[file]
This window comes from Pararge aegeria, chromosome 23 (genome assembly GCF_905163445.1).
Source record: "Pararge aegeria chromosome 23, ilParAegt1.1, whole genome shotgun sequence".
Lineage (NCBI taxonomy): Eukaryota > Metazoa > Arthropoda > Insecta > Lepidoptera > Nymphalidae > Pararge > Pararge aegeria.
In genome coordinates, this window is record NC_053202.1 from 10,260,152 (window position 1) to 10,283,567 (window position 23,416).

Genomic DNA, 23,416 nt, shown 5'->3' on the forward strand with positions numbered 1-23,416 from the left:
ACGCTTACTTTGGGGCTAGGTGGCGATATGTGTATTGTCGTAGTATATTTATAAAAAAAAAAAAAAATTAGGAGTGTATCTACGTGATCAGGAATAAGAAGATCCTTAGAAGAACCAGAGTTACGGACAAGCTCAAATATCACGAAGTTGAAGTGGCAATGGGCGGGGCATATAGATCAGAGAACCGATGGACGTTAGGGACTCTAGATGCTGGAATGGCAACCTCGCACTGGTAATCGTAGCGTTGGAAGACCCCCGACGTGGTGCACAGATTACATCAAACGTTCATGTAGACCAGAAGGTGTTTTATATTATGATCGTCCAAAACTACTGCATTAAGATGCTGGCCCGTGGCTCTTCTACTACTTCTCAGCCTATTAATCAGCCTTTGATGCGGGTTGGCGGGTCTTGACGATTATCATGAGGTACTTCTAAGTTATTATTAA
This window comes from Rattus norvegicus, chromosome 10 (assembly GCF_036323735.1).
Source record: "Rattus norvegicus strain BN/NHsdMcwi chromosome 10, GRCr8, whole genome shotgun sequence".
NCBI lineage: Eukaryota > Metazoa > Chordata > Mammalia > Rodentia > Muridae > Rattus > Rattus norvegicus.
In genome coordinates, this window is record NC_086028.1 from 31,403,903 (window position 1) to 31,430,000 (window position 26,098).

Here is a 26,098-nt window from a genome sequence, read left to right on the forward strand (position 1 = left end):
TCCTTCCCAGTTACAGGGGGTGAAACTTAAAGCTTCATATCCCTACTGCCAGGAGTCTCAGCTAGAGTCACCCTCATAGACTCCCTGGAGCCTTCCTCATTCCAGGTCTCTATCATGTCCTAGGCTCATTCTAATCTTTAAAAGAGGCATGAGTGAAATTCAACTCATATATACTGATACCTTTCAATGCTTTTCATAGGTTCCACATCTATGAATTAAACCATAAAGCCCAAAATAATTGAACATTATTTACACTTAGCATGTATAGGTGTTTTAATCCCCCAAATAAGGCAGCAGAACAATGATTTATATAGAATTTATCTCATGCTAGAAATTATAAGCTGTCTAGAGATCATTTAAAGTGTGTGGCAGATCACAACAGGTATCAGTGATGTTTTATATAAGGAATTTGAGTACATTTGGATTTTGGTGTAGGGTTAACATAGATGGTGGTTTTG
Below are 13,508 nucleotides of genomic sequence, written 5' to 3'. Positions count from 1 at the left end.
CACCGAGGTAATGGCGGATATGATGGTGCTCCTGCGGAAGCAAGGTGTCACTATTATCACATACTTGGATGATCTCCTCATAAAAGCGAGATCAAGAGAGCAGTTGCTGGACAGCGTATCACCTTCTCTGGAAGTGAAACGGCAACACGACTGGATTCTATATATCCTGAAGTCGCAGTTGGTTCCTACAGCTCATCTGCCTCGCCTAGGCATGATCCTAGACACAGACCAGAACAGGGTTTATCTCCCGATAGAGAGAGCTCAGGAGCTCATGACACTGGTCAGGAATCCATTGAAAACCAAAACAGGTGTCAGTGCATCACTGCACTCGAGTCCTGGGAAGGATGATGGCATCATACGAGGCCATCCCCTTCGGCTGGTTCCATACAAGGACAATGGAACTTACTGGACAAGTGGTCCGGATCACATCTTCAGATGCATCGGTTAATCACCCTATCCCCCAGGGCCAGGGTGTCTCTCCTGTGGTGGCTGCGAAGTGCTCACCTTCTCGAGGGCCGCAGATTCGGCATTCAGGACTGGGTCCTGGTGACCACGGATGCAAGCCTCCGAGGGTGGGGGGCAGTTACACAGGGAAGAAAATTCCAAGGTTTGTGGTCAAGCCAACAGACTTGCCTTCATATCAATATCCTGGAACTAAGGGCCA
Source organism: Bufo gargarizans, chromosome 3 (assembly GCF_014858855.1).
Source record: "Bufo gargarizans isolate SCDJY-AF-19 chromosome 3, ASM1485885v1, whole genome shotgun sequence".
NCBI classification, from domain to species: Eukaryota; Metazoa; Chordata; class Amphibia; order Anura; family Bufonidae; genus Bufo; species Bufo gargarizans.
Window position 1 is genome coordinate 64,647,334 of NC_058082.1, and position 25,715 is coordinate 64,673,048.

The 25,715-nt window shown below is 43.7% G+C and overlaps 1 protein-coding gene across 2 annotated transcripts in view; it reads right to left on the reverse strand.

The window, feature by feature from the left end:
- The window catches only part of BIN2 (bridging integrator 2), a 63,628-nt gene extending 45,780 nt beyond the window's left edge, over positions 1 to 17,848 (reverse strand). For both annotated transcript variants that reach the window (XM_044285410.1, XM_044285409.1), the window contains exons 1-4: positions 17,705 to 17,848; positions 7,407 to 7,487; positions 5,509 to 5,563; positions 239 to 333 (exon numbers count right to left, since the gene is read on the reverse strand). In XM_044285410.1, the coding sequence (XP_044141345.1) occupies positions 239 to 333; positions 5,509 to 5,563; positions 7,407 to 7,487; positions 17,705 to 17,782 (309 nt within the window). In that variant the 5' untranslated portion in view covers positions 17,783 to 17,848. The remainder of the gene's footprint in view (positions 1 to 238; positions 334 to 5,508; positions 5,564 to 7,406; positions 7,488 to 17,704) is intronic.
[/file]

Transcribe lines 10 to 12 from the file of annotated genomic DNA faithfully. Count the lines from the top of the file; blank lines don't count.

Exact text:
In genome coordinates, this window is record NC_086028.1 from 31,403,903 (window position 1) to 31,430,000 (window position 26,098).

Here is a 26,098-nt window from a genome sequence, read left to right on the forward strand (position 1 = left end):
TCCTTCCCAGTTACAGGGGGTGAAACTTAAAGCTTCATATCCCTACTGCCAGGAGTCTCAGCTAGAGTCACCCTCATAGACTCCCTGGAGCCTTCCTCATTCCAGGTCTCTATCATGTCCTAGGCTCATTCTAATCTTTAAAAGAGGCATGAGTGAAATTCAACTCATATATACTGATACCTTTCAATGCTTTTCATAGGTTCCACATCTATGAATTAAACCATAAAGCCCAAAATAATTGAACATTATTTACACTTAGCATGTATAGGTGTTTTAATCCCCCAAATAAGGCAGCAGAACAATGATTTATATAGAATTTATCTCATGCTAGAAATTATAAGCTGTCTAGAGATCATTTAAAGTGTGTGGCAGATCACAACAGGTATCAGTGATGTTTTATATAAGGAATTTGAGTACATTTGGATTTTGGTGTAGGGTTAACATAGATGGTGGTTTTG